During the planning stage (step 100), it is important to consider the level of abstraction employed to represent data types in the CAD system under examination. Certain data types have a high level of abstraction relative to other data types. Some high-level data types can be emulated by a combination of lower-level data types. When the target CAD system does not support a feature, the feature can usually be mapped into a combination of simpler features. If the feature cannot be mapped into simpler features, the feature can still be represented in the target CAD system by its exact geometry. For example, an auxiliary feature containing three orthogonal planes can be emulated by instantiating three separate single auxiliary plane features. If a high-level data type such as the three-orthogonal-plane is supported on the source system but not the target system, a combination of lower-level data types supported by the target system can be used to emulate the source system's high-level data type. In this case, users of the target system will not notice the lower abstraction level. However, if the model is transferred naively back to the source system, users who used the three-orthogonal-plane feature will be surprised to see three different single plane features. The mechanisms for lossless two-way exchange discussed above should be used in order to avoid such lossy exchange.
Naturally, there are data types that are essential for continuing working with the model, in the sense that attributes, view only support, or a lower abstraction level do not suffice for subsequent operations. In that case, lossless exchange requires implementing them as enhancements on the target system.
Both the extraction planning stage (step 120) and creation planning stage (step 140) should include quality assurance provisions for verifying that the execution stage has been completed successfully. The quality assurance provisions should further provide strategies for what to do in case of failure. Failures can occur mainly due to one of the following reasons: (1) one of the plans might be erroneous; (2) their implementation might be erroneous; (3) the source or target systems might behave in an unexpected erroneous way (an expected error should be taken into account when preparing the plans); and (4) general computer system problems such as transient hardware, network or operating system problems.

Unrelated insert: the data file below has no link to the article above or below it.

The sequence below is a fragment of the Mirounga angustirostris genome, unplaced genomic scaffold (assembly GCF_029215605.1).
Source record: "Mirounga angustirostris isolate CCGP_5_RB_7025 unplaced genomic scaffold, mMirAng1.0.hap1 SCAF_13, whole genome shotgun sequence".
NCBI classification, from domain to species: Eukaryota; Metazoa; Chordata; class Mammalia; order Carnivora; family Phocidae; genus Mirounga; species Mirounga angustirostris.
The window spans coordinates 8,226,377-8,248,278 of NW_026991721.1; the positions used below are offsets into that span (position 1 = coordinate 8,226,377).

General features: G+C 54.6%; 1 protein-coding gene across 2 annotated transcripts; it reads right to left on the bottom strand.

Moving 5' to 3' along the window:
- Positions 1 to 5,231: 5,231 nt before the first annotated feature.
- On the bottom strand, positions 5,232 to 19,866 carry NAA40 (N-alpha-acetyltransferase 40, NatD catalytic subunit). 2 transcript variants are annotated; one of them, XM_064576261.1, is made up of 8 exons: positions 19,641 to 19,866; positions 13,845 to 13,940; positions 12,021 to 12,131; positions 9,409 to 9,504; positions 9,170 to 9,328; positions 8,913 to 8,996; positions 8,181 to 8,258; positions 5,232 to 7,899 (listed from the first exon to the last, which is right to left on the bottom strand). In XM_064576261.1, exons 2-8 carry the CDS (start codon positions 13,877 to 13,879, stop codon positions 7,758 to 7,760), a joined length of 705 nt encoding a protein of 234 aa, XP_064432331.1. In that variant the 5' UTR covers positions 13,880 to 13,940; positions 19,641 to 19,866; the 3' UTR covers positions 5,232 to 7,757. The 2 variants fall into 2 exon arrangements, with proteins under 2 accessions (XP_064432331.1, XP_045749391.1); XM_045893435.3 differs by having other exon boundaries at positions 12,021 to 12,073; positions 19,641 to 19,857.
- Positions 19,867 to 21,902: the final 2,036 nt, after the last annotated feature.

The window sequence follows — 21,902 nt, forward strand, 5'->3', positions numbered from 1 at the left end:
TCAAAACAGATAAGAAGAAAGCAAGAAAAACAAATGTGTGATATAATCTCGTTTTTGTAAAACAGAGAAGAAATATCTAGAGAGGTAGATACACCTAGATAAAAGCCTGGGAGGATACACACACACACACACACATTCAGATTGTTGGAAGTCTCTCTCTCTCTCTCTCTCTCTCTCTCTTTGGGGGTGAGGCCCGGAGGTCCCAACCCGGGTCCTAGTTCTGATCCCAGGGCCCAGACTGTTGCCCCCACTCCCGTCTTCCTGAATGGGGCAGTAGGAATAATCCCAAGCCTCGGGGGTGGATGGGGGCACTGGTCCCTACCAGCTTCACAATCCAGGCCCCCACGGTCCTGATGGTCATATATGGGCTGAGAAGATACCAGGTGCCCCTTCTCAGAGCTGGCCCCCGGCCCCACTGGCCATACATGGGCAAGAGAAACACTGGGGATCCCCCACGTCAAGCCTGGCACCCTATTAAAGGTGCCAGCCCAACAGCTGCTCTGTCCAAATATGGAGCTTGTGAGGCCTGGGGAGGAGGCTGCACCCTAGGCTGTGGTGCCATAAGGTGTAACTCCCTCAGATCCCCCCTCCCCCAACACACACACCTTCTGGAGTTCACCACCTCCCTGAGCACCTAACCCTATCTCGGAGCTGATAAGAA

In one embodiment, due to the complex nature of the task and the many possible reasons for failure, tightly integrated verification mechanisms are built into the plans. In another embodiment an external problem reporting mechanism is provided. For example, such a reporting mechanism in one embodiment is an automatic internet-based program for sending failed models to a central location. At the central location either a person manually checks the result of failure, or a more sophisticated automatic program is present for handling the failure. In one embodiment the testing strategy is to verify that instances generated by several different parameter vectors are geometrically identical up to a certain tolerance.
For the planning stage (step 100), the extraction and creation of different types of data by different methods must be taken into consideration. Specific data extraction and creation methods include: (1) extraction and creation of data exposed by the API; (2) extraction and creation of data exposed by scripts; (3) reading or generating data files having a documented format; (4) displaying user interface (“UI”) objects on the screen and reading data from them or entering data into them; (5) interaction with and manipulation of 3-D or 2-D graphical views of the object; (6) iterative regeneration and interrogating of the model with different parameter values; and (7) a combination of some or all of the above.
Data exposed by an API can usually be extracted or created or both. Most systems do not expose all data through their APIs. In many systems there is no symmetry between extraction and creation capabilities (for example, many systems allow data to get in but do not allow it to get out). In addition, APIs for similar data classes can be radically different on different systems. Many data classes can be extracted from and created in CAD systems simply by invoking ‘save’ or ‘read’ options from the system's user interface. For example, data classes supported by standards such as IGES or DXF can be extracted or created by saving or reading the model in these formats. Any format whose syntax is documented can be used. Read and save can be done through an API, scripts, or user emulation. In case the data files have already been created, they can be directly read without using the source system itself.